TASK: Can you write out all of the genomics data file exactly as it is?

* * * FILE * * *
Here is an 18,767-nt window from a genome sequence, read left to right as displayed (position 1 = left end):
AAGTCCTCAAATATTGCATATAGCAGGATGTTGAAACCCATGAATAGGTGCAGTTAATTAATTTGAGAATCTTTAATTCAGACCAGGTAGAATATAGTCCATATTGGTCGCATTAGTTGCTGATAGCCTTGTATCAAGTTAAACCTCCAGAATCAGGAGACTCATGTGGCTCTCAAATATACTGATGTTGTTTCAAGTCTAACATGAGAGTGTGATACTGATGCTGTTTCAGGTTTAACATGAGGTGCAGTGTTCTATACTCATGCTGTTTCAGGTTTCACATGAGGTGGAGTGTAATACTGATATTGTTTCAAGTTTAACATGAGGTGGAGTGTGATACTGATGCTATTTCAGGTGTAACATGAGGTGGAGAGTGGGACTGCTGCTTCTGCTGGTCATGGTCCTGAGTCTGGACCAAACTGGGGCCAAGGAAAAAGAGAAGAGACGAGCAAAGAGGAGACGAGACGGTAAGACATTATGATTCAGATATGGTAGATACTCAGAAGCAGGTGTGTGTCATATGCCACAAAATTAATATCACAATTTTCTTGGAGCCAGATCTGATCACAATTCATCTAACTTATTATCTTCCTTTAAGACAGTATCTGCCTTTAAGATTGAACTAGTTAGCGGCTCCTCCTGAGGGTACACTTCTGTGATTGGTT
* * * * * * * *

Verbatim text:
Here is an 18,767-nt window from a genome sequence, read left to right as displayed (position 1 = left end):
AAGTCCTCAAATATTGCATATAGCAGGATGTTGAAACCCATGAATAGGTGCAGTTAATTAATTTGAGAATCTTTAATTCAGACCAGGTAGAATATAGTCCATATTGGTCGCATTAGTTGCTGATAGCCTTGTATCAAGTTAAACCTCCAGAATCAGGAGACTCATGTGGCTCTCAAATATACTGATGTTGTTTCAAGTCTAACATGAGAGTGTGATACTGATGCTGTTTCAGGTTTAACATGAGGTGCAGTGTTCTATACTCATGCTGTTTCAGGTTTCACATGAGGTGGAGTGTAATACTGATATTGTTTCAAGTTTAACATGAGGTGGAGTGTGATACTGATGCTATTTCAGGTGTAACATGAGGTGGAGAGTGGGACTGCTGCTTCTGCTGGTCATGGTCCTGAGTCTGGACCAAACTGGGGCCAAGGAAAAAGAGAAGAGACGAGCAAAGAGGAGACGAGACGGTAAGACATTATGATTCAGATATGGTAGATACTCAGAAGCAGGTGTGTGTCATATGCCACAAAATTAATATCACAATTTTCTTGGAGCCAGATCTGATCACAATTCATCTAACTTATTATCTTCCTTTAAGACAGTATCTGCCTTTAAGATTGAACTAGTTAGCGGCTCCTCCTGAGGGTACACTTCTGTGATTGGTT